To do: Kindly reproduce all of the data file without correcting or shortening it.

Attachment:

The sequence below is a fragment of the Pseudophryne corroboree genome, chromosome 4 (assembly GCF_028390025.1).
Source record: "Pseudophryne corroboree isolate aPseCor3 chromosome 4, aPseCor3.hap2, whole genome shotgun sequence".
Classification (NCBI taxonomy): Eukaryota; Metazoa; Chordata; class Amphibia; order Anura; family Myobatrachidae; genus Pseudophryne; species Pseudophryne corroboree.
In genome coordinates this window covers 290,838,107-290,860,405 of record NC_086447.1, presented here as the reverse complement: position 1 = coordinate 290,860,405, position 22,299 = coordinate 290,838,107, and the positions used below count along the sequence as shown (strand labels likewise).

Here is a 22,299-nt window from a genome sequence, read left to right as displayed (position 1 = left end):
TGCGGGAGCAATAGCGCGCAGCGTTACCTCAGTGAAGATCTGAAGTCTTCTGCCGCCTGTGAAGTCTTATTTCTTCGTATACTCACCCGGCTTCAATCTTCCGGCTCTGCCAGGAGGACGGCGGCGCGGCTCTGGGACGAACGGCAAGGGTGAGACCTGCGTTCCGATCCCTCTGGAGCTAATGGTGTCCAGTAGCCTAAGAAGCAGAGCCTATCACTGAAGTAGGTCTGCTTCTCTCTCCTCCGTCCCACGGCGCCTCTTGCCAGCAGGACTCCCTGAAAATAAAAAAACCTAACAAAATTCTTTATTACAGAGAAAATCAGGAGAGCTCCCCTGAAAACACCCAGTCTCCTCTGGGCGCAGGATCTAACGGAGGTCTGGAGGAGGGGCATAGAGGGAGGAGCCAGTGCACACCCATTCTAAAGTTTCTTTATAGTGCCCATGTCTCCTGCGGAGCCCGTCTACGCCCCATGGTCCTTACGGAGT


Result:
The sequence below is a fragment of the Pseudophryne corroboree genome, chromosome 4 (assembly GCF_028390025.1).
Source record: "Pseudophryne corroboree isolate aPseCor3 chromosome 4, aPseCor3.hap2, whole genome shotgun sequence".
Classification (NCBI taxonomy): Eukaryota; Metazoa; Chordata; class Amphibia; order Anura; family Myobatrachidae; genus Pseudophryne; species Pseudophryne corroboree.
In genome coordinates this window covers 290,838,107-290,860,405 of record NC_086447.1, presented here as the reverse complement: position 1 = coordinate 290,860,405, position 22,299 = coordinate 290,838,107, and the positions used below count along the sequence as shown (strand labels likewise).

Here is a 22,299-nt window from a genome sequence, read left to right as displayed (position 1 = left end):
TGCGGGAGCAATAGCGCGCAGCGTTACCTCAGTGAAGATCTGAAGTCTTCTGCCGCCTGTGAAGTCTTATTTCTTCGTATACTCACCCGGCTTCAATCTTCCGGCTCTGCCAGGAGGACGGCGGCGCGGCTCTGGGACGAACGGCAAGGGTGAGACCTGCGTTCCGATCCCTCTGGAGCTAATGGTGTCCAGTAGCCTAAGAAGCAGAGCCTATCACTGAAGTAGGTCTGCTTCTCTCTCCTCCGTCCCACGGCGCCTCTTGCCAGCAGGACTCCCTGAAAATAAAAAAACCTAACAAAATTCTTTATTACAGAGAAAATCAGGAGAGCTCCCCTGAAAACACCCAGTCTCCTCTGGGCGCAGGATCTAACGGAGGTCTGGAGGAGGGGCATAGAGGGAGGAGCCAGTGCACACCCATTCTAAAGTTTCTTTATAGTGCCCATGTCTCCTGCGGAGCCCGTCTACGCCCCATGGTCCTTACGGAGT